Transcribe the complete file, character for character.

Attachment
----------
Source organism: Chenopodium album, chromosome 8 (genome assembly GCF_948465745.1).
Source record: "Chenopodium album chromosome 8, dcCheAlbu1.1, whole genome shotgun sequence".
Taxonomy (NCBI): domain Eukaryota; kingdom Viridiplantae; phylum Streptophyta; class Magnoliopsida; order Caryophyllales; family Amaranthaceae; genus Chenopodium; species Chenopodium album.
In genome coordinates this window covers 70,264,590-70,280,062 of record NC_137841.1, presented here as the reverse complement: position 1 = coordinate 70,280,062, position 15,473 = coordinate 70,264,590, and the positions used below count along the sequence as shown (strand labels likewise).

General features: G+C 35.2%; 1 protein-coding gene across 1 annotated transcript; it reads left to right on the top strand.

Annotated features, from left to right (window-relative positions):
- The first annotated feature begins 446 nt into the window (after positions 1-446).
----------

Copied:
Source organism: Chenopodium album, chromosome 8 (genome assembly GCF_948465745.1).
Source record: "Chenopodium album chromosome 8, dcCheAlbu1.1, whole genome shotgun sequence".
Taxonomy (NCBI): domain Eukaryota; kingdom Viridiplantae; phylum Streptophyta; class Magnoliopsida; order Caryophyllales; family Amaranthaceae; genus Chenopodium; species Chenopodium album.
In genome coordinates this window covers 70,264,590-70,280,062 of record NC_137841.1, presented here as the reverse complement: position 1 = coordinate 70,280,062, position 15,473 = coordinate 70,264,590, and the positions used below count along the sequence as shown (strand labels likewise).

General features: G+C 35.2%; 1 protein-coding gene across 1 annotated transcript; it reads left to right on the top strand.

Annotated features, from left to right (window-relative positions):
- The first annotated feature begins 446 nt into the window (after positions 1-446).